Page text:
Using sophisticated information systems, the Mesh also deploys physical assets more efficiently. Not always and not for everything, these networks or platforms that manage shared transactions has the growing capacity to soar past a company that sells something once to one owner. Everyone reaps the rewards of dramatically improved service and choice at a lower personal and planetary cost.

Collaborative economy and information security

So what does the collaborative economy have to do with information security and risk? A lot.

There are numerous security questions in the collaborative economy if everyone’s sharing goods, space time and money.

Your workers can now take idle systems, be it in IT, facilities, servers, hotel rooms, office space, you name it and rent it out. CFO out on vacation for the week, office space sold.

However, now that many are sharing space, time, cars, goods and money, how will we provide a secure and safe environment?

Even with the security risks, it’s important to note that there are many benefits to the enterprise in the collaborative economy. Employees can share corporate cars, assets and more. This has opportunity as much as it has risk. The challenge is finding the balance.

Action items

Here are some things to do:

  1. Don’t hire people you don’t trust. If you can’t trust them, don’t hire them.
  2. Understand what the collaborative economy means to your firm. Determine how much of a risk it may pose.
  3. Update policies – make it explicit what employees can/can’t do with corporate assets. It’s best to use a carrot and stick approach. Let them know what’s OK, but don’t be overly heavy-handed such that it will alienate your best workers. Engage the team in the dialogue and make it a two-way conversation about ‘shared assets’.
  4. Get legal counsel involved – your firm may have legal liability if you don’t have specific policies. There can be significant liability if a corporate asset is shared, rented or borrowed, and then used and creates damage. In addition, in some municipalities, the actions may be illegal. The last thing you want is your employees engaging in criminal activities.
  5. Work locations – Jeremiah Owyang noted that many employees may now use or co-use working spots; sometimes with, but often without, corporate IT approval. This may have exposed Wi-Fi networks just as coffee shops do and hotel lobbies. If this is the case, ensure appropriate security controls are in place.
  6. Tighten the network – but realize that employees with smartphones don’t need the corporate network.
  7. If it moves, put a number and a sensor on it – be it a server, storage array, power supply, monitor, keyboard or anything that moves; ensure it’s tagged, and you have a policy prohibiting users from any non-business use. Let people know the item and their usage is being tracked. One of the mantras of the new economy is access trumps ownership. If they can access it, it doesn’t matter who owns it. The collaborative economy is about harnessing idle capacity. If you have idle items, they will be harnessed.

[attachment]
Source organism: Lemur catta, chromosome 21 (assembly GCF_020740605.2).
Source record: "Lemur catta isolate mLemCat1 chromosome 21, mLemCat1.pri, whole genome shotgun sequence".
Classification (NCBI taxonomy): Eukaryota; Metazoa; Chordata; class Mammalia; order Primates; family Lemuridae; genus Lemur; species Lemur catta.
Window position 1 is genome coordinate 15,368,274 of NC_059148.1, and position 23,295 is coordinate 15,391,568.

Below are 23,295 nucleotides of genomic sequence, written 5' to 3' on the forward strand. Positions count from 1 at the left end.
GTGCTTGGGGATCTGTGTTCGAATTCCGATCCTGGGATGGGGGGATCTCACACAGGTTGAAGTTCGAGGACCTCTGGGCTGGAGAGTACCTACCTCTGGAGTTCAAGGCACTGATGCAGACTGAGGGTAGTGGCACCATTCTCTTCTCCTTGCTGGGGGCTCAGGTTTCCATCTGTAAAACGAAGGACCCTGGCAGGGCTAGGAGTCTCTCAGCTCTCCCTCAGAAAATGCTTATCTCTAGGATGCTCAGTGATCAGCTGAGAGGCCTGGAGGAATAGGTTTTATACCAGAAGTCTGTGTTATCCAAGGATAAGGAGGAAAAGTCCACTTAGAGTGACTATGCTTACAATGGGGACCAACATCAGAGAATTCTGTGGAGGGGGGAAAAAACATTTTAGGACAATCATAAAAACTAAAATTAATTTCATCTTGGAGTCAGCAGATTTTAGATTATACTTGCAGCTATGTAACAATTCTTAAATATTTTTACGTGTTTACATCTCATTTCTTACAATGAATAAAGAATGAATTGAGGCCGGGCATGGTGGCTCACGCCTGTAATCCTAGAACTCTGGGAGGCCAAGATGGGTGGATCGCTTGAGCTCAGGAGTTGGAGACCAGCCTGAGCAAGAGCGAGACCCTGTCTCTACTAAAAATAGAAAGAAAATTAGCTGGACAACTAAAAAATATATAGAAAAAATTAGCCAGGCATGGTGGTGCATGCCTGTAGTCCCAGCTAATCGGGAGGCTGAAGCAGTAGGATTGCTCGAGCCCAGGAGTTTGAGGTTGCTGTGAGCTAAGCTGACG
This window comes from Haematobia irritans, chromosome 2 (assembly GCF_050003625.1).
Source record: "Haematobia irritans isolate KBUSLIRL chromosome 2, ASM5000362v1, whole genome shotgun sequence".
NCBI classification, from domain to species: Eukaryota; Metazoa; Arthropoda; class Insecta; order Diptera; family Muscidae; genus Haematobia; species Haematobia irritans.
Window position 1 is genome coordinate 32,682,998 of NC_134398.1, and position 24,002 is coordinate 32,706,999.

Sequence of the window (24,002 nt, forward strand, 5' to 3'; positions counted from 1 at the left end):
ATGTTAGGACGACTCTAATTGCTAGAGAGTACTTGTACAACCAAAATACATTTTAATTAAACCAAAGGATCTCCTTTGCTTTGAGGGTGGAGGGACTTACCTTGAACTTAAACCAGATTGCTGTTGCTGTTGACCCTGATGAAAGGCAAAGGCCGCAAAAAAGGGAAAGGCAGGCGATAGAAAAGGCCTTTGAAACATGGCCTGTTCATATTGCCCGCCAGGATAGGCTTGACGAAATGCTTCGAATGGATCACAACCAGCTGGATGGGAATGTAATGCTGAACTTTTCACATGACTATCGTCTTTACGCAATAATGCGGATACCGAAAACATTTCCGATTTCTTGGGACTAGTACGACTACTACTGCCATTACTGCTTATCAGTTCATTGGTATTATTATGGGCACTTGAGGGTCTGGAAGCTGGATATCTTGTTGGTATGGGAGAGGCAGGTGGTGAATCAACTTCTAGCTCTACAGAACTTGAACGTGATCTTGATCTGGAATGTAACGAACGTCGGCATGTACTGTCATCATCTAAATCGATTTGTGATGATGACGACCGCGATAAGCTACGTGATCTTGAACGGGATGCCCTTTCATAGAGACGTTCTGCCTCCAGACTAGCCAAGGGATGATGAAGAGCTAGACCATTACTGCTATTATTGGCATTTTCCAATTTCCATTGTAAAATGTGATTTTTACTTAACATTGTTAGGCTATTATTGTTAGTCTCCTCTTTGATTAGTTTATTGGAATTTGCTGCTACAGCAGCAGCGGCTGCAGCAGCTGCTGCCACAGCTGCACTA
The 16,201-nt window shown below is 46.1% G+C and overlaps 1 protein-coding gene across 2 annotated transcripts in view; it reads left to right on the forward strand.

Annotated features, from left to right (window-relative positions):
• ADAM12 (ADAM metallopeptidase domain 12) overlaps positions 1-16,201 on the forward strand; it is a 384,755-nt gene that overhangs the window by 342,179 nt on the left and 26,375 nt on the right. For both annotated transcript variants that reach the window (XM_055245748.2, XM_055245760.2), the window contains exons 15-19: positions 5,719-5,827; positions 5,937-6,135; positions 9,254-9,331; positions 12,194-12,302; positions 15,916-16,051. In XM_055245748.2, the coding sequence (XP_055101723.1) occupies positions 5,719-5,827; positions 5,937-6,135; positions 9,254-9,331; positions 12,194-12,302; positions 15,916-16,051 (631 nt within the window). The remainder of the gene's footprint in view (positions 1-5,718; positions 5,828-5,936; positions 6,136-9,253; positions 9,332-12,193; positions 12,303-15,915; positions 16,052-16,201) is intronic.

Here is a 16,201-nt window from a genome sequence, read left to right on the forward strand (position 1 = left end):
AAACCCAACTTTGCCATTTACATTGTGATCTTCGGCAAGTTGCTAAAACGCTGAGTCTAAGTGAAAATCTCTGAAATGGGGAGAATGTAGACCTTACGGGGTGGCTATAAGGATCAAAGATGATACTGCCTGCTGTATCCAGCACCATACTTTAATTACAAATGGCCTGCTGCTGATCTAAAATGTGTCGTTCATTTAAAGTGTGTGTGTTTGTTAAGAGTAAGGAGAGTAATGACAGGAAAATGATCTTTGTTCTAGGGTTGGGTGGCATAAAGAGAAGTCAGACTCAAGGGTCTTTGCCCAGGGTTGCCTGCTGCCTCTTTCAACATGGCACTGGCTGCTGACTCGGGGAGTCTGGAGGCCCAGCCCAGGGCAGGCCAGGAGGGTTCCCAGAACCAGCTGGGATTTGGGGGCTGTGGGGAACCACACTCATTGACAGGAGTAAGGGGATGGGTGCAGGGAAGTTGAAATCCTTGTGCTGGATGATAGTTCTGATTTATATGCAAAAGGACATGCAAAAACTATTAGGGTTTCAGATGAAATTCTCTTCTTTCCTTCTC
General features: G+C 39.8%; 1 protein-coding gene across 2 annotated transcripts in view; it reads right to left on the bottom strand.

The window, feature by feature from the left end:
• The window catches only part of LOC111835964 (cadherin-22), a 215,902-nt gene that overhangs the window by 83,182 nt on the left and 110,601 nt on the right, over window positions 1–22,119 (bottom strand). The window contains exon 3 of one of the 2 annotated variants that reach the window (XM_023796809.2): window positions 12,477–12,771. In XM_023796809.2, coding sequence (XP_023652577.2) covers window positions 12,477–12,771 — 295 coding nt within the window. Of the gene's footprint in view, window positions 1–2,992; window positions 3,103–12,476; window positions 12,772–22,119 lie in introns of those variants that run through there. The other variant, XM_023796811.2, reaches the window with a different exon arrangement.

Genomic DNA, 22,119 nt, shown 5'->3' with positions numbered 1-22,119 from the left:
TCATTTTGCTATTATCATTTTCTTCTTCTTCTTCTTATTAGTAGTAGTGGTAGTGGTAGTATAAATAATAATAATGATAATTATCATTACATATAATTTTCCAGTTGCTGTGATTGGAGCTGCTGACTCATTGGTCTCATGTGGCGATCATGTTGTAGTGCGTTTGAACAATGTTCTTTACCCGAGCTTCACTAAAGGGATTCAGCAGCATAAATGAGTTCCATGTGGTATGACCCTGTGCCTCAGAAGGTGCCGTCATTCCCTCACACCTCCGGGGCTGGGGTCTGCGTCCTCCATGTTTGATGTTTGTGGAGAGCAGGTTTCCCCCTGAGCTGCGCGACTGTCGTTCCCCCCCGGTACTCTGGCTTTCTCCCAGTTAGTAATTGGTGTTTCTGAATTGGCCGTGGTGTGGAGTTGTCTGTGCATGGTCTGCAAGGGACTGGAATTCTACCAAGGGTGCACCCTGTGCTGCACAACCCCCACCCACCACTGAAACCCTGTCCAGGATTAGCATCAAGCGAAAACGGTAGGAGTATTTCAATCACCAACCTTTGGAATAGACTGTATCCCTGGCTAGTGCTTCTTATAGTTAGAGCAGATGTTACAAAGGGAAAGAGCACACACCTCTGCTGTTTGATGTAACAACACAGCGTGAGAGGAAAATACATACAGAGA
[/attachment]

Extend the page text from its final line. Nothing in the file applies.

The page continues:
8. Review insurance coverage – especially for firms that have vehicles. Let the drivers know that they have no pass, outside of approved use for the vehicles. And if they do violate the policy, they are not covered by the corporate vehicle insurance plan; they are on their own.


The collaborative economy is growing quickly and unless something unexpected happens, it won’t be stopping anytime soon.

As a security professional, keep that in mind.

Ben Rothke CISSP is a Senior eGRC Consultant with Nettitude, Inc. and the author of Computer Security: 20 Things Every Employee Should Know.


Ben Rothke, CISSP, CISM, CISA is a senior information security specialist at Tapad and has over 16 years of industry experience in information systems security and privacy.

His areas of expertise are in risk management and mitigation, security and privacy regulatory issues, design and implementation of systems security, encryption, cryptography and security policy development.

Ben is the author of Computer Security - 20 Things Every Employee Should Know (McGraw-Hill). He writes security and privacy book reviews for Slashdot and Security Management and is a former columnist for Information Security, Unix Review and Solutions Integrator magazines.

He is a frequent speaker at industry conferences, such as RSA and MISTI, holds numerous industry certifications and is a member of ASIS, Society of Payment Security Professionals and InfraGard.

He holds the following certifications: CISM, CISA, CGEIT, CRISC, CISM, CISSP, SMSP, PCI QSA.

The opinions expressed in this blog are those of Ben Rothke and do not necessarily represent those of IDG Communications, Inc., its parent, subsidiary or affiliated companies.